Friday, May 18, 2007

Field Dependent v Field Independent

These terms are used as learning styles and more. Do a little online research and let us know what field dependent v. field independent means in a classroom. What are the general characteristics of each? What are the ramifications in lesson planning? Which are you?


Christine M said...

Field independent learners are more confident and self reliant when faced with a problem solving situation. They are not as skilled as field dependent learners at building interpersonal relationships, yet they are more capable of separating details from a complex background. Field dependent learners have good interpersonal skills but may rely on others when solving problems. They, unlike independent learners, find it more difficult to see the parts in a complex whole.

Amanda Wegener said...

This past Spring I took an education class, EDUC 3000 that briefly discussed field dependence and independence. Field dependence is defined as a cognitive style in which patterns are perceived as a whole. Field dependent people tend to be more oriented toward people and social relationships; they tend to be better at recalling such social information as conversations and relationships, to work best in groups, and prefer subjects such as history and literature. Field independence is defined as a cognitive style in which separate parts of a pattern are perceived and analyzed. Field independent people are more likely to do well with numbers, science and problem solving tasks.

I also did some research on the internet and I found a chart that listed some general characteristics of field dependence and field independence as well as examples for each.

Field Dependence
1) Personal orientation
i.e. - reliance on external frame of reference in processing information
2) Holistic
i.e. - perceives field as a whole; parts are fused with background
3) Dependent
i.e. - the self view is derived from others
4) Not so socially aware
i.e. - less skilled in interpersonal/social relationships

Field Independence
1) Impersonal orientation
i.e. - reliance on internal framework of reference in processing information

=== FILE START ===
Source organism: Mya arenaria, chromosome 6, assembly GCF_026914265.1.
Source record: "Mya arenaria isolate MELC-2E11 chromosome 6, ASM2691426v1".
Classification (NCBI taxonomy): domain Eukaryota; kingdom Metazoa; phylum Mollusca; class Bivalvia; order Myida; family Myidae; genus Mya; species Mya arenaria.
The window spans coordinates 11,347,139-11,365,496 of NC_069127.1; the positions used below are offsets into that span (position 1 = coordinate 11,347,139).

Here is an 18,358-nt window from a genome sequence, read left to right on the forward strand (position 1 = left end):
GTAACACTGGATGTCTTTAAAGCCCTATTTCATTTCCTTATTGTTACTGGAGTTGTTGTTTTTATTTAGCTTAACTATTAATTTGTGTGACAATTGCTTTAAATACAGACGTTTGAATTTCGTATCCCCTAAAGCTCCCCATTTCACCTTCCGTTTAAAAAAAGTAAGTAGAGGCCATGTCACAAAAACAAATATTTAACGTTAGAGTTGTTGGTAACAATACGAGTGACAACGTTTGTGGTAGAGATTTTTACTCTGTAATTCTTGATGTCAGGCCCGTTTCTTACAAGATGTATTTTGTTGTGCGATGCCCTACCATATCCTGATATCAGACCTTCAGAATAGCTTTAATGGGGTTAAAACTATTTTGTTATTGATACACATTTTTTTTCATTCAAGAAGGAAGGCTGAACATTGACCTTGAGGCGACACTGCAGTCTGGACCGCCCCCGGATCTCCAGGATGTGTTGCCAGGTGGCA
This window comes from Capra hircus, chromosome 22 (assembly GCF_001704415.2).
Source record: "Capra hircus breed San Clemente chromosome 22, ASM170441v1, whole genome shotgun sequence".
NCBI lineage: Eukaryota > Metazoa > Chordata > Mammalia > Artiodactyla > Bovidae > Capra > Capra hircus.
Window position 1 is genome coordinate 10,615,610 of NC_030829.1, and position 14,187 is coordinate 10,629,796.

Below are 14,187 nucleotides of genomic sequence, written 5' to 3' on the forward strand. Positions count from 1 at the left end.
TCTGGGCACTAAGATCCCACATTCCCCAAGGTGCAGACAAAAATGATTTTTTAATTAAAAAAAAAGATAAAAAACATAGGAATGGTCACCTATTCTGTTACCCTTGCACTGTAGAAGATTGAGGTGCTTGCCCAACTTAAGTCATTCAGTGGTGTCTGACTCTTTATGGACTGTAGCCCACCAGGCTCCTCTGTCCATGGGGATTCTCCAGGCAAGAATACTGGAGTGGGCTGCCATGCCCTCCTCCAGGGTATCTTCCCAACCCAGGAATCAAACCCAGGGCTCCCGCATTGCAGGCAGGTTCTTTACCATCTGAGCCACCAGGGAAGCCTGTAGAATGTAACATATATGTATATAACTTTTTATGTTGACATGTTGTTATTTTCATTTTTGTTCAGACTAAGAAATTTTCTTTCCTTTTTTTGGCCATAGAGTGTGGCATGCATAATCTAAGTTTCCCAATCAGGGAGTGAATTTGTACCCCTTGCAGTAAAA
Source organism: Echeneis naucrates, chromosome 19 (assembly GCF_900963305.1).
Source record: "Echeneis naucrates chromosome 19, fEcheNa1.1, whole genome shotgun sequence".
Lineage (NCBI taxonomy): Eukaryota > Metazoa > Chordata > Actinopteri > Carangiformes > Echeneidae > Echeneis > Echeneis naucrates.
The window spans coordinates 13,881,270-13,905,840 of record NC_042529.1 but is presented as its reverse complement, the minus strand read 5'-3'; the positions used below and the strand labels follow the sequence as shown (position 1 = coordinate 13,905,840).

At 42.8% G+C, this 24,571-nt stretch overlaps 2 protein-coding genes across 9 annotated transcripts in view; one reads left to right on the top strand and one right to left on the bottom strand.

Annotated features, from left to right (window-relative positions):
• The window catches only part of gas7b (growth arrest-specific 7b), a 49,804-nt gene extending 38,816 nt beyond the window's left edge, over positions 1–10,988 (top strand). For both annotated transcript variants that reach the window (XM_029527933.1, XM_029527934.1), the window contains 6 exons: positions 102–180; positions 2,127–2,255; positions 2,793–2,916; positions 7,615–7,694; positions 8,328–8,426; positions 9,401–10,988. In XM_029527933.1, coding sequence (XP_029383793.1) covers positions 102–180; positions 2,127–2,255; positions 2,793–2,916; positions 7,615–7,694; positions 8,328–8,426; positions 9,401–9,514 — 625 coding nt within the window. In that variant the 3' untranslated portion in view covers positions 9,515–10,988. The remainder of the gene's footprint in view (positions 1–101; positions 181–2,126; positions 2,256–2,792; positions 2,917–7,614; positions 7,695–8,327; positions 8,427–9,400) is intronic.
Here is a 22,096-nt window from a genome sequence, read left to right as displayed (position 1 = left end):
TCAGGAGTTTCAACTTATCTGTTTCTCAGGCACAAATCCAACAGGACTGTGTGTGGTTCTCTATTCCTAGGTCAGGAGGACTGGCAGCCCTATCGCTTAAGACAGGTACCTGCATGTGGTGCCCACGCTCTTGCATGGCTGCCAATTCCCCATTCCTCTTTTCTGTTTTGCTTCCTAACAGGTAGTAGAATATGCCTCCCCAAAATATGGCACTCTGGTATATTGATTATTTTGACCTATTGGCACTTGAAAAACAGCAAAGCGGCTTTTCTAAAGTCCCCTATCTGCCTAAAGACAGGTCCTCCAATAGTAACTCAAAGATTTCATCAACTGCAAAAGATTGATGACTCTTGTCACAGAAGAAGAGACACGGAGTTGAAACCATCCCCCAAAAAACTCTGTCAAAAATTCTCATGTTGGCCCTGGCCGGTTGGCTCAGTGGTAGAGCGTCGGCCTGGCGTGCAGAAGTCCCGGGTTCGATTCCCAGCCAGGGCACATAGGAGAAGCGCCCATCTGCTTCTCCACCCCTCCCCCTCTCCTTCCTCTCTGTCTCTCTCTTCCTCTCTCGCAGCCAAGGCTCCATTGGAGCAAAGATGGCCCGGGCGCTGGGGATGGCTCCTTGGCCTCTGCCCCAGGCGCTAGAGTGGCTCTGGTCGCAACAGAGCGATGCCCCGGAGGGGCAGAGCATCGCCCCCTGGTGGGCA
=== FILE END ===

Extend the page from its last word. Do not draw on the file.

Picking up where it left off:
2) Analytic
i.e. - perceives a field in terms of its component parts; parts are distinguished from background
3) Independent
i.e. - sense of separate identity
4) Socially sensitive
i.e. - greater skill in interpersonal/social relationships

I had some difficulty finding information on the ramifications in lesson planning. I did find some examples of lesson plans that would be useful for field dependent and independent people. The website I used was

I would consider myself to be more field independent. I would prefer to do my work on my own because that way I know it gets done. I also enjoy math and working with numbers, science, and problem solving.

Athena said...

I did some research and I found from the textbook that “field-independent and field-dependent learners do not differ in intelligence or cognitive ability; however they differ in learning strategies and the approaches they take to problem solving and interacting with others” (Ariza, 27).
The book also brought out that “mainstream European Americans tend to be field-independent learners. The tendency is for them to be motivated by impersonal, analytical activities that do not necessitate a group-type of approach. They may like competition, individual recognition, show a rational, intrinsic appeal for the task without consulting others, and do best with learning the history or theory of the activity before attempting the assignment” (Ariza, 27).
“Field-dependent learners usually hail from non-mainstream cultures and like to work with others to achieve a common goal, while very often interacting with the teacher. These learners are more sensitive to feelings, opinions, and ideas of others and may like to assist one another in a group effort. They like to practice and learn by experimentation, as opposed to conceptual discussion before attempting the task. Students from cultures such as African American; Arab American; Hispanic; Native American, and many Asian American tend to be field-dependent and are greatly influenced by the teacher. This type of learner may prefer a global perception and be more attentive to social clues” (Ariza, 27-28).